APHIS aims to improve animal disease reporting, response | Survivors become source of care, hope for Ebola outbreak | Veterinarians ensure zoos are ready for outbreaks and other emergencies
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October 24, 2014
Animal Health SmartBrief
News for animal health professionals

Veterinary Medicine Update
APHIS aims to improve animal disease reporting, response
The USDA Animal and Plant Health Inspection Service's Veterinary Services unit is accepting feedback on upgrades to animal disease reporting until Jan. 16. The agency is seeking feedback regarding its standardized list of reportable diseases plan and a framework for disease response. The goal is to ensure that animal and public health are protected and to promote a rapid and efficient response to emerging diseases, outbreaks and food safety threats. PorkNetwork.com (10/22)
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Survivors become source of care, hope for Ebola outbreak
Over 4,500 people have died in the West African Ebola outbreak, but at least 1,000 people have survived the infection, according to the medical charity Doctors Without Borders. Because survivors have natural immunity to the deadly disease, they are a source of antibodies for possible treatment, and they can provide much-needed care and human connection for those who are infected and largely isolated. The World Health Organization says a serum developed using survivors' antibodies could be available as soon as December. Reuters (10/22)
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Veterinarians ensure zoos are ready for outbreaks and other emergencies
Zoos and aquariums have to be prepared in the event of an emergency such as flooding, a power outage or an outbreak of infectious disease, and veterinarian Yvette Johnson-Walker helps ensure they are ready. Collaborating with veterinarian Yvonne Nadler of the Zoo and Aquarium All Hazards Preparedness Response and Recovery Center, Dr. Johnson-Walker has brought a training program to institutions in 23 states. Dr. Johnson-Walker is a clinical epidemiologist and instructor at the University of Illinois College of Veterinary Medicine, and she is the lead author on a new paper addressing the topic in the journal Homeland Security & Emergency Management. PhysOrg.com (10/23)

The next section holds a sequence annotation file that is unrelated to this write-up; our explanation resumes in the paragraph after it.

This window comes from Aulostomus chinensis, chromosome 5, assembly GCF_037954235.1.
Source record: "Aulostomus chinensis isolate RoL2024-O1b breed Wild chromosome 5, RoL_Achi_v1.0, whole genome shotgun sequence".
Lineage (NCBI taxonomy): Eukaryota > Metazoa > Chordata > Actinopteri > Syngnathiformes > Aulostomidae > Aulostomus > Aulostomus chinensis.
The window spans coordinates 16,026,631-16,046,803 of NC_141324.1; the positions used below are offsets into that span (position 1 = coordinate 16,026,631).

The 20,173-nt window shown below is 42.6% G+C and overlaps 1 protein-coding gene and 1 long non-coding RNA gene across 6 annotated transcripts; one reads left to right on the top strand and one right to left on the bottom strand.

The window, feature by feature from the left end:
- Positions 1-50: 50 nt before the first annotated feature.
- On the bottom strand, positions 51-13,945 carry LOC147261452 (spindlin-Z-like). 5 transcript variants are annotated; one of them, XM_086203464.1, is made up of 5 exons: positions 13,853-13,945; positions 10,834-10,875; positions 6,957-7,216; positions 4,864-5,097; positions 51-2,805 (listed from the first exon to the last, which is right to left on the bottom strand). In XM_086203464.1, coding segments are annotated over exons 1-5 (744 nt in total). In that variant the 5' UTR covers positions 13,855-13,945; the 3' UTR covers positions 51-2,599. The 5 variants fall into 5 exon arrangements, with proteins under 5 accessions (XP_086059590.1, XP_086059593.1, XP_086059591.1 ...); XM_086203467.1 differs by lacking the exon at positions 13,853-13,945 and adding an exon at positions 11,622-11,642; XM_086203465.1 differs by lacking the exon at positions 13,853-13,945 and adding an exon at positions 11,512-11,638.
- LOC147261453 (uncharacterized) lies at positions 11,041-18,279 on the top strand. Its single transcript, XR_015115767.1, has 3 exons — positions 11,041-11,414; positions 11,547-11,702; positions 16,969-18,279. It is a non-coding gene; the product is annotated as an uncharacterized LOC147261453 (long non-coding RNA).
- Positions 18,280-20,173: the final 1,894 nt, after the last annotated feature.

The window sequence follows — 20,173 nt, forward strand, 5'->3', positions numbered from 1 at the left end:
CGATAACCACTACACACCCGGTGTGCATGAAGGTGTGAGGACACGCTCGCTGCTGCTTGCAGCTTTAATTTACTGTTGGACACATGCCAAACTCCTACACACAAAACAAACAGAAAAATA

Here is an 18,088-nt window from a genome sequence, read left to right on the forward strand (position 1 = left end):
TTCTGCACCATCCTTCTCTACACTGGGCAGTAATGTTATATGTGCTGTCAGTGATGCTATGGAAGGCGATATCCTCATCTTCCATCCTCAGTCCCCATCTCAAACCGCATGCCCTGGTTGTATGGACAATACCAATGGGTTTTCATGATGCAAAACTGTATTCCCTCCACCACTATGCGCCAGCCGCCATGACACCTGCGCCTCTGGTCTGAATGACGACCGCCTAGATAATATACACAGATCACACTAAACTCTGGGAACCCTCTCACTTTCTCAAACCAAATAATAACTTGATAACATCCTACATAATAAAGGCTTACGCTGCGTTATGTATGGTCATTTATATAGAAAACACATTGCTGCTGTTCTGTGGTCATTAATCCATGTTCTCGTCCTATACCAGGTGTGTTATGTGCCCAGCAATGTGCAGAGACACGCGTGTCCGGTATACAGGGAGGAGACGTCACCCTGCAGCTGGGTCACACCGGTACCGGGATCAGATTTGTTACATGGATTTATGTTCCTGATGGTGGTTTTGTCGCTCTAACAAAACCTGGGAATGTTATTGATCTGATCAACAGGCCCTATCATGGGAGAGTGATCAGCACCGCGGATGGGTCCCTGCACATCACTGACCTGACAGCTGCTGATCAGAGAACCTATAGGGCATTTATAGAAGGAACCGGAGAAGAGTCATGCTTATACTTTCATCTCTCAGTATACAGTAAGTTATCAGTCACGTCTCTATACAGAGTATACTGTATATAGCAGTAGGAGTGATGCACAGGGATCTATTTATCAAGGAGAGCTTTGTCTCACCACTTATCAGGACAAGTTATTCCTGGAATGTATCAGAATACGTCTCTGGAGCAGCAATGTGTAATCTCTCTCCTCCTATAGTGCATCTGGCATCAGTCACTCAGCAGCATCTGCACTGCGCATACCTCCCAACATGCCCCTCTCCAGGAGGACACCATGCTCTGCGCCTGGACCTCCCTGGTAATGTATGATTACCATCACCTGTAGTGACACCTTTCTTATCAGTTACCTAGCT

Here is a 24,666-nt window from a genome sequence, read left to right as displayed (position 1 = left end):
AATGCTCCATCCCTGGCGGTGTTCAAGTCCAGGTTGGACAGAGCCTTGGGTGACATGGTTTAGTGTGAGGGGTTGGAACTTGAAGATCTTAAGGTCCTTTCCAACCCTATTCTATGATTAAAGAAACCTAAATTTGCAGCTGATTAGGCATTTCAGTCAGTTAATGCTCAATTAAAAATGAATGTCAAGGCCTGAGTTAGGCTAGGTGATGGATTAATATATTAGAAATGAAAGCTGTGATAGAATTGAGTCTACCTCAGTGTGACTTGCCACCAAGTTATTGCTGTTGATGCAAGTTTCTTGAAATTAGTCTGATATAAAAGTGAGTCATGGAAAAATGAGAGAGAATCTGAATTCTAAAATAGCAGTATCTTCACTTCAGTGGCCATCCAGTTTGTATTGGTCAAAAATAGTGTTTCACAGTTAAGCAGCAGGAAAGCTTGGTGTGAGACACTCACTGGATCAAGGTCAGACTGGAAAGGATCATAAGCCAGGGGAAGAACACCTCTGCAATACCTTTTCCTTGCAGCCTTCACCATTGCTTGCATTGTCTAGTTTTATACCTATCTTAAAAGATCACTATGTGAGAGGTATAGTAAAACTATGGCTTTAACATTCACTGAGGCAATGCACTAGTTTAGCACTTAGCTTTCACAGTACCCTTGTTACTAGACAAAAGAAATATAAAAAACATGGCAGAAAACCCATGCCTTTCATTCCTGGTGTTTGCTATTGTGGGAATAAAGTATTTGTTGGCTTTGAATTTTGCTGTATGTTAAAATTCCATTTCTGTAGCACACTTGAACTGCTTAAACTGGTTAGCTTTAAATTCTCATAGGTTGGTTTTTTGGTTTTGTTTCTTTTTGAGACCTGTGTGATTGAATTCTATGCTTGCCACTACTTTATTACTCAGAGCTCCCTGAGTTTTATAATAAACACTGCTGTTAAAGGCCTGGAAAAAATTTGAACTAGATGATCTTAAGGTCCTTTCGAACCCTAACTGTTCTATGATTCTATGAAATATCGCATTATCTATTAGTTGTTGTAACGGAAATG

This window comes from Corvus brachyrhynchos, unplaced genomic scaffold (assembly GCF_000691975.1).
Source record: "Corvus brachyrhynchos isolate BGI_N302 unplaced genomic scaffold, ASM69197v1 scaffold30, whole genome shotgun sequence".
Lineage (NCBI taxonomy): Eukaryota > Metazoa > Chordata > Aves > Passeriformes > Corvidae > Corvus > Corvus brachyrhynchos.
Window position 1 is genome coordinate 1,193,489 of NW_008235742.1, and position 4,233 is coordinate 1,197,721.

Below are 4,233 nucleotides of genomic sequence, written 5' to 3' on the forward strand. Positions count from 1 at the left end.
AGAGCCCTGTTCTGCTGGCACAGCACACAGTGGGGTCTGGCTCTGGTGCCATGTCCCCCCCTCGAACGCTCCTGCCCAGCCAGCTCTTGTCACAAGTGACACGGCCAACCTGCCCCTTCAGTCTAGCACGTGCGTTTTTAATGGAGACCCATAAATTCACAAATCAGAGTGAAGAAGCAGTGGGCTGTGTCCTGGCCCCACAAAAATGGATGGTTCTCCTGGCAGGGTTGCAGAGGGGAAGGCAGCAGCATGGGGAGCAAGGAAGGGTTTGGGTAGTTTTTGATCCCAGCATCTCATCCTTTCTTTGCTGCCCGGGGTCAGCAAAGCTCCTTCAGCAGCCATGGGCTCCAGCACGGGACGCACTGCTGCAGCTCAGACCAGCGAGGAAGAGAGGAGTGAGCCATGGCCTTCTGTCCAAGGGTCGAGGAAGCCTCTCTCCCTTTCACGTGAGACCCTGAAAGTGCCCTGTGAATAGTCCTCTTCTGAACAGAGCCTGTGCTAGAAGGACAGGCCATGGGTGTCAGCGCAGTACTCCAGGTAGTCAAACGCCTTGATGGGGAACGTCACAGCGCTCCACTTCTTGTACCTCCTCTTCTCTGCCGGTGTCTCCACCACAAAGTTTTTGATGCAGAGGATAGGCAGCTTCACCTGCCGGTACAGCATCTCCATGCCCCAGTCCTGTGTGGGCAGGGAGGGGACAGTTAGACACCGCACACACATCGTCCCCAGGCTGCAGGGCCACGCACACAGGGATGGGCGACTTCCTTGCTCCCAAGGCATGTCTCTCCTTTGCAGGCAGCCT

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Other News
Animal News
Lapsed rabies vaccine forces euthanasia of dog after skunk bite
A 10-year-old Brockton, Mass., schnauzer mix whose rabies vaccine expired two weeks earlier was euthanized after a skunk that bit it tested positive for the disease. "It is really sad. My heart goes out to the animal's owner. But those two weeks make the animal not covered," said Animal Inspector Megan Hanrahan, urging pet owners to ensure that vaccinations are kept current. The Enterprise (Brockton, Mass.) (10/22)
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Secret Service K-9s take down White House intruder
An intruder didn't get more than 20 yards onto the White House grounds Wednesday evening because two Secret Service security dogs stopped him. The dogs, named Hurricane and Jordan, were treated afterwards by a veterinarian for bruises they incurred from kicks during the incident. They have recovered and can return to work. WRC-TV (Washington, D.C.)/The Associated Press (10/23)
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Spanish Ebola survivor learns her dog was euthanized
Teresa Romero, the health care worker in Spain who recently recovered from Ebola, has learned that her dog was euthanized by authorities. Her husband says she is questioning the decision to euthanize the dog, but officials said at the time that they were concerned the dog could put others at risk. In the U.S., a patient's dog has been placed in quarantine. Wisconsin State Journal (Madison)/The Associated Press (10/23)
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Other News
Around the Office
How to protect your personal finances
To achieve peace of mind and financial stability, keep your personal and business accounts separate, writes J.D. Roth. Avoid putting too much of your own money into your business if possible, and plan for the worst. "When business is booming, smart owners save first," Roth writes. Entrepreneur online (10/23)
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Association News
Is this normal? -- When to take your pet to the vet
We can't ask our pets if they're feeling OK, so how do we know if something is wrong with them? In this AVMA video, Dr. Shelly Rubin discusses some of the signs to look for and when it's necessary to take your pet to the veterinarian. Watch the video.
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Happiness is like a butterfly: the more you chase it, the more it will elude you, but if you turn your attention to other things, it will come and sit softly on your shoulder."
-- Henry David Thoreau,
American writer and naturalist
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The news summaries appearing in Animal Health SmartBrief are based on original information from news organizations and are produced by SmartBrief, Inc., an independent e-mail newsletter publisher. The AVMA is not responsible for the content of sites that are external to the AVMA. Linking to a website does not constitute an endorsement by the AVMA of the site or the information presented on the site. Questions and comments should be directed to SmartBrief at avma@smartbrief.com.
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